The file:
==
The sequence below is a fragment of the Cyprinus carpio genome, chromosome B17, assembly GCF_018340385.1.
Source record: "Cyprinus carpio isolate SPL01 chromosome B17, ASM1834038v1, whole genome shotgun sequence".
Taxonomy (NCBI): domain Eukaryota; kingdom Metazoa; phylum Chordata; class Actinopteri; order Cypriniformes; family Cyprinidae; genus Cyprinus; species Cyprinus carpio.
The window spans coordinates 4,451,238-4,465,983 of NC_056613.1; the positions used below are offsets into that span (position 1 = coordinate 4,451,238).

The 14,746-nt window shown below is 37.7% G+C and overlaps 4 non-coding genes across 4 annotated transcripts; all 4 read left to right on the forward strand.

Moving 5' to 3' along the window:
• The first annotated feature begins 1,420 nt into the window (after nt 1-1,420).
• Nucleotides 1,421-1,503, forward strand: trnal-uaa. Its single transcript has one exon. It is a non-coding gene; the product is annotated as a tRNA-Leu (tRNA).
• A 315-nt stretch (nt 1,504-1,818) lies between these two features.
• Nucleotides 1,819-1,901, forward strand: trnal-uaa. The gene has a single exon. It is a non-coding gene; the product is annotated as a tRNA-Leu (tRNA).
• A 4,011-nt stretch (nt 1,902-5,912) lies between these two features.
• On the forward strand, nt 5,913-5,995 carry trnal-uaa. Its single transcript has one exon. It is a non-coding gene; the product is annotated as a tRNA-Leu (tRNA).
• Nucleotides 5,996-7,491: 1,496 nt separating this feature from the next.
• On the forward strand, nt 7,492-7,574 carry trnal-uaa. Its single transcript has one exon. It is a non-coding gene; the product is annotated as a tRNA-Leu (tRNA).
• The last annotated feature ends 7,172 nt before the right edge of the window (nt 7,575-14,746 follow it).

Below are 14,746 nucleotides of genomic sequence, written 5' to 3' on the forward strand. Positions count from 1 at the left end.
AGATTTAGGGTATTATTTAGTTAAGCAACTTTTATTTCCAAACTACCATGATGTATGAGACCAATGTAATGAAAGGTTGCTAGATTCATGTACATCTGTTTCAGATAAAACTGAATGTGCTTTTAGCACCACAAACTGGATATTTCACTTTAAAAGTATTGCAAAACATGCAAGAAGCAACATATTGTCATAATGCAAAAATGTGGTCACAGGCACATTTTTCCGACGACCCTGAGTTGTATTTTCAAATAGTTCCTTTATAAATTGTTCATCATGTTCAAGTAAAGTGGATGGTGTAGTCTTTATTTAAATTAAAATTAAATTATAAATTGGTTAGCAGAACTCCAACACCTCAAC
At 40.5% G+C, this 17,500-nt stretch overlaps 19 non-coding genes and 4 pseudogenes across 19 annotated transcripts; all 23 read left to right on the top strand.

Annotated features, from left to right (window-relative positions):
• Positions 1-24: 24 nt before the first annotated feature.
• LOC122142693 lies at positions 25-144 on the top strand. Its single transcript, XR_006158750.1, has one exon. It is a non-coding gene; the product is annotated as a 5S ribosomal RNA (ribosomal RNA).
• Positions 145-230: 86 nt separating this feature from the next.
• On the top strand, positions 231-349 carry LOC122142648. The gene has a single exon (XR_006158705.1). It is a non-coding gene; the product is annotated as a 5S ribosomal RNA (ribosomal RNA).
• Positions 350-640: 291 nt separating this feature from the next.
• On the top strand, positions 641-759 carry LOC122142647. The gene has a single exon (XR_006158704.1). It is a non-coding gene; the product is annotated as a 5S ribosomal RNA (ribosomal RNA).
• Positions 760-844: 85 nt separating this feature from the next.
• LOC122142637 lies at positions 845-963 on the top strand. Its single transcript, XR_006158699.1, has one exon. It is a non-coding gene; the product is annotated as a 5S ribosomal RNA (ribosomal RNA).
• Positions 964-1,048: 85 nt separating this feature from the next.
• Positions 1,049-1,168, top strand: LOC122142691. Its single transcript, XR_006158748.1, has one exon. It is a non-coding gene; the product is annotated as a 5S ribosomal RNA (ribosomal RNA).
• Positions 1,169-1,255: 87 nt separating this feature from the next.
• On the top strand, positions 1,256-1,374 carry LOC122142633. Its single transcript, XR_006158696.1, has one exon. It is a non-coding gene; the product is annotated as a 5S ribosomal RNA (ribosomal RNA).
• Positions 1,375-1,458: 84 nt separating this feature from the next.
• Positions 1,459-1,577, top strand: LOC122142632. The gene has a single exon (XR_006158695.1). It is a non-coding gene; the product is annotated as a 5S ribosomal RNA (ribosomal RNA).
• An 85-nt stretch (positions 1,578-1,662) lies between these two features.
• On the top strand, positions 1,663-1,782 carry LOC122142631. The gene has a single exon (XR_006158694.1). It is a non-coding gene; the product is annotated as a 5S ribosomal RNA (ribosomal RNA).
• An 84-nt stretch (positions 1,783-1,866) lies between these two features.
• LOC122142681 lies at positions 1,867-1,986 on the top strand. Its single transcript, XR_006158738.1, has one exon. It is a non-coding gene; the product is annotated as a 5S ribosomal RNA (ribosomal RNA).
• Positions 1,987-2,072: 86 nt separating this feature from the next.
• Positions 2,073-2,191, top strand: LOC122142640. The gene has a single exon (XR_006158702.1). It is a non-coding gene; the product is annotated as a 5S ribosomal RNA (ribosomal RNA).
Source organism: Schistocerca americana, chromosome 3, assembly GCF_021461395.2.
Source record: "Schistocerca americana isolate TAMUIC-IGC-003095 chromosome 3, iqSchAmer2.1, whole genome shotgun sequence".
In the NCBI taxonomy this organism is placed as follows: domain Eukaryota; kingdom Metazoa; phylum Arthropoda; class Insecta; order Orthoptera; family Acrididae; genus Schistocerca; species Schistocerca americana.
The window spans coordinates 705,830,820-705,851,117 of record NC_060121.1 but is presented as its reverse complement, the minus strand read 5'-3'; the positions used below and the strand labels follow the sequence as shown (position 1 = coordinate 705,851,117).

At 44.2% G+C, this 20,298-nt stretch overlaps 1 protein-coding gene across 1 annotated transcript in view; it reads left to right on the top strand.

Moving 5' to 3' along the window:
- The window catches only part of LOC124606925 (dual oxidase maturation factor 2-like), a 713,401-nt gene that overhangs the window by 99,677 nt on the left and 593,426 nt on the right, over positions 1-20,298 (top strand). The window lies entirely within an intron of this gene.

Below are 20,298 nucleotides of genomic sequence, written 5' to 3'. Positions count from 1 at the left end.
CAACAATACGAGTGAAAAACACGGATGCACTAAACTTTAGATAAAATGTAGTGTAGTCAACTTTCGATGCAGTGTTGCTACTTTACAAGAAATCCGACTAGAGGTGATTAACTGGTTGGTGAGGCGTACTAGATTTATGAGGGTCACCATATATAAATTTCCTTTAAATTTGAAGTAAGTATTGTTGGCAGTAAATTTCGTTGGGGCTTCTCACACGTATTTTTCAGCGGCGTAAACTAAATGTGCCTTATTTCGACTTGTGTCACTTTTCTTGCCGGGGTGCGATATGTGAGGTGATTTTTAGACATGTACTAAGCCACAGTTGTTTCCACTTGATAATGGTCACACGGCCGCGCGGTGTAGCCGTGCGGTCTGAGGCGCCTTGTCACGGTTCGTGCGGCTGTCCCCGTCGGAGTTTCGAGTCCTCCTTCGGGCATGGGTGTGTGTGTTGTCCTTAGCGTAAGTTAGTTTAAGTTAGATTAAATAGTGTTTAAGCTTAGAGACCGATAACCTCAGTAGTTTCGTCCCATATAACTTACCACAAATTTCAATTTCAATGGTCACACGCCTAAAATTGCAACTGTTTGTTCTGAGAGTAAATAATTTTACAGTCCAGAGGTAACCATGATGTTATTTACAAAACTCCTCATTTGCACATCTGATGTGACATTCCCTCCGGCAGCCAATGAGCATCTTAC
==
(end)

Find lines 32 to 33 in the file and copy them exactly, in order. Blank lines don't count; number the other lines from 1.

• Positions 1,375-1,458: 84 nt separating this feature from the next.
• Positions 1,459-1,577, top strand: LOC122142632. The gene has a single exon (XR_006158695.1). It is a non-coding gene; the product is annotated as a 5S ribosomal RNA (ribosomal RNA).